Is Blepharitis Contagious? Understanding Causes & Risks Of Blepharitis
If you or someone you know is suffering from blepharitis, you might be wondering: is blepharitis contagious? Before we get into that, let’s first discuss what exactly blepharitis is and what causes it.
Are your eyelids inflamed, irritated, itchy, and red? Do you notice that crusty or dandruff-like particles accumulate on your eyelids and eyelashes overnight? You may be suffering from blepharitis, or inflammation of the eyelids. Blepharitis is the result of inflamed oil glands within the inner eyelid. Blepharitis can be caused by bacteria entering these oil glands, as well as poor hygiene surrounding the eye area. It is also common for blepharitis to accompany other allergic or bacterial skin conditions.
Is Blepharitis Contagious?
The answer to “is blepharitis contagious?” is no, it is not. Unlike many other bacteria-related eye conditions, such as pink eye, blepharitis is not spread person-to-person.
With blepharitis, you may experience inflammation in the membrane that covers your inner eyelid, as well as within the white of your eye. Blepharitis symptoms can be the result of an accumulation of harmful or infectious bacteria on the eyelids and around the eyes. It can also be caused by dandruff, oily skin, contact lenses, and makeup. Although this condition is not always curable, it can be treated through good hygiene practices and medicinal or natural methods.
Top Related Article: Blepharitis Home Treatment
Keep reading to learn more about the causes, risks factors, and treatment options for blepharitis. We also share some of the best methods for preventing this common eye condition.
What is Blepharitis?
If you experience inflamed, irritated, or crusty eyelids, then it is possible that you are suffering from a case of blepharitis. The term blepharitis refers to inflammation of the eyelids. When dealing with this condition, your eyelids may become itchy, irritated, and red. Blepharitis can also cause particles that are similar to dandruff or crust to accumulate along the eyelash line. Blepharitis is a very common eye condition that can be caused by bacteria and/or existing skin conditions such as rosacea.
There are two main types of blepharitis. These types refer to the location of the inflammation.
If you have anterior blepharitis, then the inflammation happens along the eyelash line, or the area where your eyelashes grow from your eyelids. This curable type of blepharitis is most commonly caused by either dandruff or a buildup bacteria, allergens, or mites within the eyelids.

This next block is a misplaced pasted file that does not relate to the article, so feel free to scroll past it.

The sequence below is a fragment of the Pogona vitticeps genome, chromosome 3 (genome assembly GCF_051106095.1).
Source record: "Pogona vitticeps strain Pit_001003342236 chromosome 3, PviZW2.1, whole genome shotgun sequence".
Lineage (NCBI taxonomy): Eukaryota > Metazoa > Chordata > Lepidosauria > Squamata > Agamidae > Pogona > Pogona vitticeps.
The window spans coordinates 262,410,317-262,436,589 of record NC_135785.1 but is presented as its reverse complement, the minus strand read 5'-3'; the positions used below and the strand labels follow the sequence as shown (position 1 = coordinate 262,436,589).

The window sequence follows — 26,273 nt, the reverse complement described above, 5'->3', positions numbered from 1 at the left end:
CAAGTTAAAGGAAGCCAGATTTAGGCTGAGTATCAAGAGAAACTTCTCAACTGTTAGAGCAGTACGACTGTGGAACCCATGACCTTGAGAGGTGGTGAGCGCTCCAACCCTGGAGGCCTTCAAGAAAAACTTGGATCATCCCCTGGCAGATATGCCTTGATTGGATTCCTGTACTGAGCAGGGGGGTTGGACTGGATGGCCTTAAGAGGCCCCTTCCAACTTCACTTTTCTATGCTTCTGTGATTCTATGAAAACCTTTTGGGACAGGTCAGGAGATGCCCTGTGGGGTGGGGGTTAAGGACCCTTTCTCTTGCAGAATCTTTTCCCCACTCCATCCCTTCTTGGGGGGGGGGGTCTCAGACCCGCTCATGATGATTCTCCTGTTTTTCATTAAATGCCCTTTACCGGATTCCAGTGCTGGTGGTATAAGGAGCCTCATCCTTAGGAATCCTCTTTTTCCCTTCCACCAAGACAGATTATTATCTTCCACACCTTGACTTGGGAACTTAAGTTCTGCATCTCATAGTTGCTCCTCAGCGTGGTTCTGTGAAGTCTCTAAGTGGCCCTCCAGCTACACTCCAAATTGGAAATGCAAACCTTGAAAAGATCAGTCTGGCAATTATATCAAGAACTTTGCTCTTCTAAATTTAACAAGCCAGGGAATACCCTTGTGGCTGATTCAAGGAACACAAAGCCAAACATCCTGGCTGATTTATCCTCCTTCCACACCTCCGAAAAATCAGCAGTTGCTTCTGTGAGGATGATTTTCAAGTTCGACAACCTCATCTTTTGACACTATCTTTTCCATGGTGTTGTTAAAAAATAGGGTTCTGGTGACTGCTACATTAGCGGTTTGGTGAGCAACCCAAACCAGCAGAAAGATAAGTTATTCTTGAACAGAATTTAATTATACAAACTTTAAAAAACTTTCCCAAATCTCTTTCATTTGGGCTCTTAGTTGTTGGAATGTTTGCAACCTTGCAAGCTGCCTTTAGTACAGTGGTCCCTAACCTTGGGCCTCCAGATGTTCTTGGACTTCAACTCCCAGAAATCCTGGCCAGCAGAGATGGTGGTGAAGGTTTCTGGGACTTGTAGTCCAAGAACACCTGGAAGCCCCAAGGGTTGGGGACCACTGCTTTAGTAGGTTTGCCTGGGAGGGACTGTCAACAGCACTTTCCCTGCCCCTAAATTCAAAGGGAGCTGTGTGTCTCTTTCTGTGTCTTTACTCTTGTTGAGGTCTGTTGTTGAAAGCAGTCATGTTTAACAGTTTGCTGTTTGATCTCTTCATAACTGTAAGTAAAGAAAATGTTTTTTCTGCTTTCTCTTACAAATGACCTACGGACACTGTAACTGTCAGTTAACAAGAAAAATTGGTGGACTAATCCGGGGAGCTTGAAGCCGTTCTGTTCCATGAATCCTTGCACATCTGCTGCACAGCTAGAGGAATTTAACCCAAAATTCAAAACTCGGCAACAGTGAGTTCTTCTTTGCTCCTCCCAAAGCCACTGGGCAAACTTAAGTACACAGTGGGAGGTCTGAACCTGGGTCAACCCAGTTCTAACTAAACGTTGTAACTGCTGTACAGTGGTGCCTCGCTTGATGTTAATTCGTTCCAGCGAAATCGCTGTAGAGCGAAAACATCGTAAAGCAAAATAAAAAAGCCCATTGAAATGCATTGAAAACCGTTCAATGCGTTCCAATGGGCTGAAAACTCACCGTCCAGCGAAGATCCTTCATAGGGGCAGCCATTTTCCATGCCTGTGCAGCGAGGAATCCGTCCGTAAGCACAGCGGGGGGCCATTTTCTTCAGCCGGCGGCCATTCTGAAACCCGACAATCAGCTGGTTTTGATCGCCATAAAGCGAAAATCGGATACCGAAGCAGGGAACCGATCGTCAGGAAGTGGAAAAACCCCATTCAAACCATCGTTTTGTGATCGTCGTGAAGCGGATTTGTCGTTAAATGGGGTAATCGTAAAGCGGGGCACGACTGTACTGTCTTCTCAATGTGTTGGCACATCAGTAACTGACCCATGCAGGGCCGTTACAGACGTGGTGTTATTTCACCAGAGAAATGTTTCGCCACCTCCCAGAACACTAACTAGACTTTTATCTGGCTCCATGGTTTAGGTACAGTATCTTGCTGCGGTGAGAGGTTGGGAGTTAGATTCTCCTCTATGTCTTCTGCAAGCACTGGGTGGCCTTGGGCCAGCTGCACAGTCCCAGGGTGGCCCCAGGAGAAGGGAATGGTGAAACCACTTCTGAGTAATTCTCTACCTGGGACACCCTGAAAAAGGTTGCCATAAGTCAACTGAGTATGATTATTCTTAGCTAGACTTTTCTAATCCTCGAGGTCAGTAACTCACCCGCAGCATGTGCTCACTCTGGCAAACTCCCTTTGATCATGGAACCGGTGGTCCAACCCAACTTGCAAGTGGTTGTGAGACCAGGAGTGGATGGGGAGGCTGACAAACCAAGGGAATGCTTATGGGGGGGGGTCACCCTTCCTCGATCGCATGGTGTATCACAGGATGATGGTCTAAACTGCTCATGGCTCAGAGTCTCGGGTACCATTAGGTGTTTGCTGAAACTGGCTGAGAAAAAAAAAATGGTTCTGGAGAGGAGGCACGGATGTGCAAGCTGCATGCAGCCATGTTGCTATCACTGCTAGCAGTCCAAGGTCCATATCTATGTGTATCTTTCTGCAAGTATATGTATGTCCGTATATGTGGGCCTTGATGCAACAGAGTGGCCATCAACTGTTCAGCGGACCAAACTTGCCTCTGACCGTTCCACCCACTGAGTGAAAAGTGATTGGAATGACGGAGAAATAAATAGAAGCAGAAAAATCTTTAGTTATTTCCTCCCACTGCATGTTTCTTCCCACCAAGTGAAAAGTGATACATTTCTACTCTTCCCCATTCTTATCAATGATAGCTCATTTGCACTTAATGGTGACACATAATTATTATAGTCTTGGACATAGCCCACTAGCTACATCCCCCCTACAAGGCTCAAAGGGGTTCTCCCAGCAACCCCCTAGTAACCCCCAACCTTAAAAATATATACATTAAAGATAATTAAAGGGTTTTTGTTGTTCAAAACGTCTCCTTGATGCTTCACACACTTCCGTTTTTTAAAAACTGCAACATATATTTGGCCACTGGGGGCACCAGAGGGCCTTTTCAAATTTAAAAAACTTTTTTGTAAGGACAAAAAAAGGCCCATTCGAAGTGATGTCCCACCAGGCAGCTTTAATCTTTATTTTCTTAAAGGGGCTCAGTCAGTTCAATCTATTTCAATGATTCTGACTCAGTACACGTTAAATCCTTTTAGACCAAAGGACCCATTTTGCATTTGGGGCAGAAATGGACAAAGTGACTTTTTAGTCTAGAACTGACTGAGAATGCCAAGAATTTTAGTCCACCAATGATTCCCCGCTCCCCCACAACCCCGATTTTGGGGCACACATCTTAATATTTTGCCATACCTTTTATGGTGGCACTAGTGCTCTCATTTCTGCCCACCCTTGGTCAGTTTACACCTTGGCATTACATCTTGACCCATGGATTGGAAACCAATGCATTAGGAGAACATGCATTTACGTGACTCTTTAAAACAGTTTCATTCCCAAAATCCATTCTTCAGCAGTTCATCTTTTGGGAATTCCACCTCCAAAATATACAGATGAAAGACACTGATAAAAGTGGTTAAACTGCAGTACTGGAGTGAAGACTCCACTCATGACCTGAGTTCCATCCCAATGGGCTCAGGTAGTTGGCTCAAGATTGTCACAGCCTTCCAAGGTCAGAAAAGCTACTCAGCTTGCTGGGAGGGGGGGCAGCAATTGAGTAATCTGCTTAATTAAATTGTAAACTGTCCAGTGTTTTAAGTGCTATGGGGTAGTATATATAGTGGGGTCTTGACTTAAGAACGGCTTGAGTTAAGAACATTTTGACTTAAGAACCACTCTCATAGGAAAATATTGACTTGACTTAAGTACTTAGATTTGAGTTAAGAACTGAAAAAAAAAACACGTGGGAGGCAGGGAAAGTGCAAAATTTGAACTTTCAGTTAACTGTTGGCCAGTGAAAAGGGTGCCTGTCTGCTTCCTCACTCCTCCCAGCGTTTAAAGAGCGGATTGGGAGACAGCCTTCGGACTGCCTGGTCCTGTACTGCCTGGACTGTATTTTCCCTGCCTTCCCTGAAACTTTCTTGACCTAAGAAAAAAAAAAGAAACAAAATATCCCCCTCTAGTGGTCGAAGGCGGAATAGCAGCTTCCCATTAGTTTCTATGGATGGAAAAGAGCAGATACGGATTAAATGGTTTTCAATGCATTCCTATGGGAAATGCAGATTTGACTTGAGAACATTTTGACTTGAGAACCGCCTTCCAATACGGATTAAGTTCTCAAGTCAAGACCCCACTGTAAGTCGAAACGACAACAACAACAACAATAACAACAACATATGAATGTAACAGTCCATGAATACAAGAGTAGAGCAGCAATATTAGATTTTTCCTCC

The other common form of blepharitis, posterior blepharitis, occurs within the eyelid’s inner edge where the eyelid comes in contact with your eyeball. This form of blepharitis is most commonly caused by blockage and inflammation within the oil glands within the eyelids. Unlike anterior blepharitis, posterior blepharitis is not curable. Luckily, if you have posterior blepharitis, then you will still be able to relieve your symptoms through certain treatment methods.
Blepharitis can also lead to other skin and eye conditions including chalazia, styes, corneal ulceration, cysts, conjunctivitis (pink eye), and other issues involving dry eyes and the production of a healthy tear film.
Some signs that you may be suffering from blepharitis include:
- Redness along the margins of your eyelids
- Swollen or unusually thick eyelids
- Flaky skin around the eyes
- Matted eyelashes
- Crusty eyelashes, especially after sleeping
- Frothy tears
In many cases, blepharitis is misdiagnosed as conjunctivitis, which is commonly referred to as pink eye. Is blepharitis contagious? No. But pink eye, or conjunctivitis, is. It can also be mistaken for dry eye syndrome. Although the treatments for these conditions can be similar to the treatment options for blepharitis, they are largely focused on the inside of the eye rather than the eyelid, so it is important to know the differences in these conditions in order to best relieve your symptoms.
Other Forms of Blepharitis
Although anterior blepharitis and posterior blepharitis are the two main types of blepharitis, this condition can be further divided into different categories based on the root cause of your disorder. Understanding the different possible causes of blepharitis can help you to choose the best treatment and prevention methods for this condition. It is important to note that some of these forms of blepharitis can occur simultaneously.
Infectious blepharitis, which is a sub-type of anterior blepharitis, refers to those cases that are caused by a bacterial infection, usually a staphylococcus infection, in the glands near the eyelid. This form of blepharitis is commonly caused and worsened by poor hygiene practices that allow for the spreading and accumulation of bacteria on the face and in the eye area. This form of blepharitis can be caused by the unsanitary handling of eye makeup, contact lenses, and other items that come in close proximity of the eyes.
Seborrheic blepharitis is common in people who suffer from seborrhoeic dermatitis. This form of blepharitis occurs when the skin cells in the eye area begin to shed at a faster pace than normal. This can occur when a sebaceous gland in the eyelid area is not working properly. The sebaceous glands are important for supplying the skin with oil. These glands also assist with creating the oily, or lipid, layer of the tear film. If your oil glands are not producing enough oil, then you can develop dry eye syndrome, which can then lead to developing symptoms of blepharitis. On the other hand, if these glands produce too much oil, then the extra oil and skin cells provide an environment for bacteria to grow. Some eye care professionals believe that the yeast Malassezia furfur is the main trigger for seborrhoeic blepharitis.